The basic form of Presbyterian Organization is a Representative Democracy.  That is not to say that the church is a democracy, but that through the process of debate and democratic voting we seek to discern the mind of Christ.  It has four basic levels above the congregation. The first is the Session. This is an elected group of Elders from the congregation of the church, plus the clergy (ministers of the Word). This group makes decisions for the congregation of a church and supervises the deacons and trustees. The next higher court is called the Presbytery and is a geographically organized group of churches. This might cover only a large city or a county or several counties. This group helps churches help each other, run programs too large for individual churches and helps coordinate inter-church activities. They also elect representatives to the next level called the Synod. Synods address the concerns of several Presbyteries' and elect people to represent their views to the General Assembly. The General Assembly makes policy decisions about the functioning of the whole denomination and is made up of equal numbers of clergy and lay people.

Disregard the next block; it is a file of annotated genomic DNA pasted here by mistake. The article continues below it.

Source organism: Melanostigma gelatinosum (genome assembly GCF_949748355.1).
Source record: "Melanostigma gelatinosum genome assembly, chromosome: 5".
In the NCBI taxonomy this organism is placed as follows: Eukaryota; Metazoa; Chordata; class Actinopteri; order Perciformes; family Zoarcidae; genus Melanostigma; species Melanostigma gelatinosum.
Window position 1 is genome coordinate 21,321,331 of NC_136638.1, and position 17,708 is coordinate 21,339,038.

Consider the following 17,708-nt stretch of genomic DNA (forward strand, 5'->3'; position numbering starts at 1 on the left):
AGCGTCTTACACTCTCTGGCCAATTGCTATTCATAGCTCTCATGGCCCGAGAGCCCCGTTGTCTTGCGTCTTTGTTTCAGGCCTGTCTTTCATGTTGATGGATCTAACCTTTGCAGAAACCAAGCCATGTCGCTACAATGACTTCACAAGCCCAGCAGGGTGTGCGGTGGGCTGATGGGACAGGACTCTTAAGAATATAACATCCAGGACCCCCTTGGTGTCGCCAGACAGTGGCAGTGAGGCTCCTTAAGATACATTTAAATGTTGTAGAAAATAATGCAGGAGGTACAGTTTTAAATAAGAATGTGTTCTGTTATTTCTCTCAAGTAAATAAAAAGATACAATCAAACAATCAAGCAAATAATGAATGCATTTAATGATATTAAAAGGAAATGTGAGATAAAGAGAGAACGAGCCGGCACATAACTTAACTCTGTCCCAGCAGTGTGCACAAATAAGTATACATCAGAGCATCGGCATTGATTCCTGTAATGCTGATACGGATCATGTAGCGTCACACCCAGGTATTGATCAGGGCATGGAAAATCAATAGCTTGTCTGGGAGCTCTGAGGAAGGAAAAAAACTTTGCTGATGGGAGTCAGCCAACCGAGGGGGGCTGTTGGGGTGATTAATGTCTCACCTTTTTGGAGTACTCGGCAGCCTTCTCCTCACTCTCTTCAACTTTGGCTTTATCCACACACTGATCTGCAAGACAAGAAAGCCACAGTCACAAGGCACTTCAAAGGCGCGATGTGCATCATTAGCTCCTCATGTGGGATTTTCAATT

Presbyterian Belief

Presbyterians don't have a strict set of beliefs which unite Presbyterians or separates them from other followers of Christ. Presbyterians believe in:

  • God the father,      creator of the universe
  • Jesus, the incarnation      of God on the earth
  • Holy Spirit, the      presence of God in the world and in the believer
  • The Church, a      universal company of Christ's followers
  • Forgiveness of Sins,      made possible by the crucifixion of Christ
  • Life Everlasting,      shown by the resurrection of Jesus
  • The Bible, as the      inspired word of God.

The Bible as the inspired word of God is a hallmark of many Protestant religions. Presbyterians have always believed the Bible is the most authoritative source for faith, but it does not believe the authors of the bible were "pens of God" as many of the early Christians believed. We believe they were inspired by God to reveal his presence to all people, but they did so in their own words and in with the influence of their times.

One way this is illustrated is in the issue of female clergy. Many denominations believe that women should not hold positions as clergy based on the opinions in expressed in the Bible. Presbyterians embrace the contributions of women in our church both as elders (lay persons) and as ministers of the Word (clergy).